The shiver that went down my spine this time had nothing to do with Director Estevez’s accent. Was he really that paranoid? That was like: me level double-think. Also: Holy fuck, if he already even knew that we’d figured out the attack was a jailbreak, then his network was good. I was more than a little creeped out at the idea that he somehow knew things just as quickly as we figured them out… either some of those firefighters had been listening in on us with directed microphones instead of fighting the fire, or he had gotten a report from someone at the hotel after we’d called Valerie. Either way, I found the idea that information was being passed around by persons unknown to be kind of disturbing.
“Director,” Elaine hastily interrupted him. She sounded awkward. “I feel that I should inform you that Abigail can overhear this call.”
For a second, Elaine’s information was met with silence. Then the director sighed. “Of course she can,” he muttered to himself — and then he addressed me. “Well then. Miss Abigail, may I request you recuse yourself from further investigation? You have a decided conflict of interest, and your further involvement will only serve to legitimize doubts as to the veracity of any evidence acquired.”
“Yeah,” I spoke up. “Fuck no.” Inside, I started to panic — I was doing it again. Why am I antagonizing the ancient vampire?!
Because you didn’t get anything even remotely like justice when the last director came to town, Megan gently reminded me with a pushed thought. And we have no more reason to trust this one than he claims he has to trust us. But given the way you’ve been repeatedly attacked by agents of the Center, the onus of overcoming doubt is on them, not you.
Oh, I thought back as Megan’s logic cut through my panic. Right.
“If anything, I can’t trust you guys not to fuck with the evidence,” I said. “I mean, seriously: the last Director I met framed me for a murder that he committed, tried to get other people to murder me for him, and then tried to murder me himself. The one before that did murder me. You don’t have the moral authority to accuse me of shenanigans, buddy.” I cringed inside as my autopilot grew more and more belligerent. At the same time, giving unrestricted voice to my thoughts was, perhaps for the first time ever, cathartic. For once my life really was so crazy that my imagination couldn’t top it, and that meant that all of the stuff I was saying was real. I wasn’t being crazy!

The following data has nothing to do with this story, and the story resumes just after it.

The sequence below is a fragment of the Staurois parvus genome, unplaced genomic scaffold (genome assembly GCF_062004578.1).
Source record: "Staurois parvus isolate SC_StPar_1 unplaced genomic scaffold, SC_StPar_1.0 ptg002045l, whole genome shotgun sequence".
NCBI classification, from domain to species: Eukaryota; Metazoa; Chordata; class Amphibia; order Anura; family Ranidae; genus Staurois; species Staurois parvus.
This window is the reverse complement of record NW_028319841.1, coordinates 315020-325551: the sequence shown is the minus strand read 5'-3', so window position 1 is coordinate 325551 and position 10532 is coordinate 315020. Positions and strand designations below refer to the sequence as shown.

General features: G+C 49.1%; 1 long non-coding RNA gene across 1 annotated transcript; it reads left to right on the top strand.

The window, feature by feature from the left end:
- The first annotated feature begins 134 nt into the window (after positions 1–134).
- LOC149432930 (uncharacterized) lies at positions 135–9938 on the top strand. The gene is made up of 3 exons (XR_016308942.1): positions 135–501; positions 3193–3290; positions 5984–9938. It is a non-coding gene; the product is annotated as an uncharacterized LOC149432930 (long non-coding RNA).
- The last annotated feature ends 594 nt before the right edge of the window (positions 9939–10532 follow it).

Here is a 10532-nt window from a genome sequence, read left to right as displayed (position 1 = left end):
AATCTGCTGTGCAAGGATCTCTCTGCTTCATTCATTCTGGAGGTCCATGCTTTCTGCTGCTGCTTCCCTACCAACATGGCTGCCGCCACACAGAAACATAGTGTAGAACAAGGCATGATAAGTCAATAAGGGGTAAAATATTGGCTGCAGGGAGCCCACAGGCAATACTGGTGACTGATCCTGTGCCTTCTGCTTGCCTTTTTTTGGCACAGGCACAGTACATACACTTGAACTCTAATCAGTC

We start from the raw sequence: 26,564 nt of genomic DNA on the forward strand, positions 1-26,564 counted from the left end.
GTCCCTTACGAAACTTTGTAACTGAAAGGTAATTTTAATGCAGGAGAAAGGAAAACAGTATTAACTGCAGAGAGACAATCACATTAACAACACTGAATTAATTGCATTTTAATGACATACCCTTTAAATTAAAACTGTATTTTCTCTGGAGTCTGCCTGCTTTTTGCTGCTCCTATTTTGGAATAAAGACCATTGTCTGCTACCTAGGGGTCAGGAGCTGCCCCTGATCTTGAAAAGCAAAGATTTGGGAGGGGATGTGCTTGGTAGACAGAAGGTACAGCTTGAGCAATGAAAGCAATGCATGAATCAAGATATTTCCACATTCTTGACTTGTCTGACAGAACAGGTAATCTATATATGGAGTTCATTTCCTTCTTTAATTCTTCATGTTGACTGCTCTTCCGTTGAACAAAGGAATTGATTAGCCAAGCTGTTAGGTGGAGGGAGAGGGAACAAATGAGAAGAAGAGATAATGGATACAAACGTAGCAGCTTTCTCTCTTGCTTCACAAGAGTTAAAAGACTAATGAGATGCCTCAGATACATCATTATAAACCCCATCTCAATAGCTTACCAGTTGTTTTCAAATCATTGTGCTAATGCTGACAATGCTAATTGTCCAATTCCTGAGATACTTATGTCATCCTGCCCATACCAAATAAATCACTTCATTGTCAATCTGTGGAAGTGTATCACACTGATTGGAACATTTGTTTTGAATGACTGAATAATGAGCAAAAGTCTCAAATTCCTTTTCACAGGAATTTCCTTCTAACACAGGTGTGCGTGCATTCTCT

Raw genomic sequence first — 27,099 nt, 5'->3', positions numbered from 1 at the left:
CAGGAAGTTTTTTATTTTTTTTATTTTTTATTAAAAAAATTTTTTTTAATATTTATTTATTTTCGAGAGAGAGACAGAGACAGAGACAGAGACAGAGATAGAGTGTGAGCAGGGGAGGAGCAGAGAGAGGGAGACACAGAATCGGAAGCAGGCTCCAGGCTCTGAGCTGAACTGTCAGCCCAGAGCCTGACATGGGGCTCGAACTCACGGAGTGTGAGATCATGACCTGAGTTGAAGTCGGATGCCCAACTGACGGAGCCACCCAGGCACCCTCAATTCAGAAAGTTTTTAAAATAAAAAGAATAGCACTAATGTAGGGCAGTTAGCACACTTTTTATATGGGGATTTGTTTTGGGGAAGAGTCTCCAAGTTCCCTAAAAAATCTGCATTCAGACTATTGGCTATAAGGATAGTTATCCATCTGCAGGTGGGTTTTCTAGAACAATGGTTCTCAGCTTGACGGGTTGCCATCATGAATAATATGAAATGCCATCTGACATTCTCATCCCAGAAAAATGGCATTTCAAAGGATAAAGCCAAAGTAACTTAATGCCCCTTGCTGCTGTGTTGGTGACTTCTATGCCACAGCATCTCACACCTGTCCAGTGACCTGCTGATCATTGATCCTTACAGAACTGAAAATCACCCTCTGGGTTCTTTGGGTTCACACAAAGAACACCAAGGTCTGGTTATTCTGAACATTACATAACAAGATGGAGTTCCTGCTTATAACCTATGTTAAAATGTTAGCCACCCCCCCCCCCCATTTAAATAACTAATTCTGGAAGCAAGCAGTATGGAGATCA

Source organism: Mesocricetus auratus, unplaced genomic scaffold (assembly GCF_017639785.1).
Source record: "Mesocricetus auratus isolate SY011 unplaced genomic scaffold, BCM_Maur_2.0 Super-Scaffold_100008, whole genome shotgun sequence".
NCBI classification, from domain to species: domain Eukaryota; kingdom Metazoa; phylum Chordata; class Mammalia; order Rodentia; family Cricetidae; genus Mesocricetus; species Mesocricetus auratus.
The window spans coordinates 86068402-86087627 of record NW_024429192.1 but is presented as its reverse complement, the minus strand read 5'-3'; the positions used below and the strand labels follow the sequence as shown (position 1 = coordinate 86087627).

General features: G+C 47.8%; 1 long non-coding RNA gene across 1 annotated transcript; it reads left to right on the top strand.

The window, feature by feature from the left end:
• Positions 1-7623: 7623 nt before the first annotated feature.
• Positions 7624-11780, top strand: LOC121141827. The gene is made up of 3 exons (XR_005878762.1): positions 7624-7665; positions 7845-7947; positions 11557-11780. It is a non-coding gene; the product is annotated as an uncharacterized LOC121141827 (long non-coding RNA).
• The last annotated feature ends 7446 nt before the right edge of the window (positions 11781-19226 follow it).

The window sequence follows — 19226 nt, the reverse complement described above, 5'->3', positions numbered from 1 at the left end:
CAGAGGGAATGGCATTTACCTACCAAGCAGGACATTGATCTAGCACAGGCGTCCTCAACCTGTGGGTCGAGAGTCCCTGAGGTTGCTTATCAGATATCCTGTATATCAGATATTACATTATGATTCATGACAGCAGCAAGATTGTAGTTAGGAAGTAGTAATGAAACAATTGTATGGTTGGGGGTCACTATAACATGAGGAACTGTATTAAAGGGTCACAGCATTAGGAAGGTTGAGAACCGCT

“So, if you’re thinking of continuing that trend by claiming your authority lets you do whatever you want and fuck me if I disagree,” I growled, “then allow me to dissuade you. Because Salvatore and Lewellyn felt that way, and I killed both of them. And I don’t want to kill anyone else, but if I have to self-defense you out of existence, too, then I fucking will.” I was starting to panic again: I realized that I was not handling this well. And if I didn’t handle it well and I pissed off another director, then me having to kill him would end up being a bad case of manifest destiny. But I couldn’t help myself, because I was clearly fucking insane.
Abby, no, Megan sent, trying vainly to calm me — but I was way too worked up to listen to reason, and her thoughts were swept aside by my paranoid and anxious ravings.
“Director,” Elaine said before I could accuse him of being some kind of blood drinking cannibal, “My husband always had things he wouldn’t talk about.” She took a deep breath, then blew it out. “You aren’t close to him,” she added. “I am. I was. I didn’t think anything of it when he gradually drew away from me over the past few decades, but in retrospect? I haven’t seen anything to dispute his son’s claim that he went feral and murdered Abigail. Or that his friend Lewellyn tried to cover it up. Abigail is in the right, here, and The Center — we — are the ones who have to prove ourselves to her right now; not the other way around.”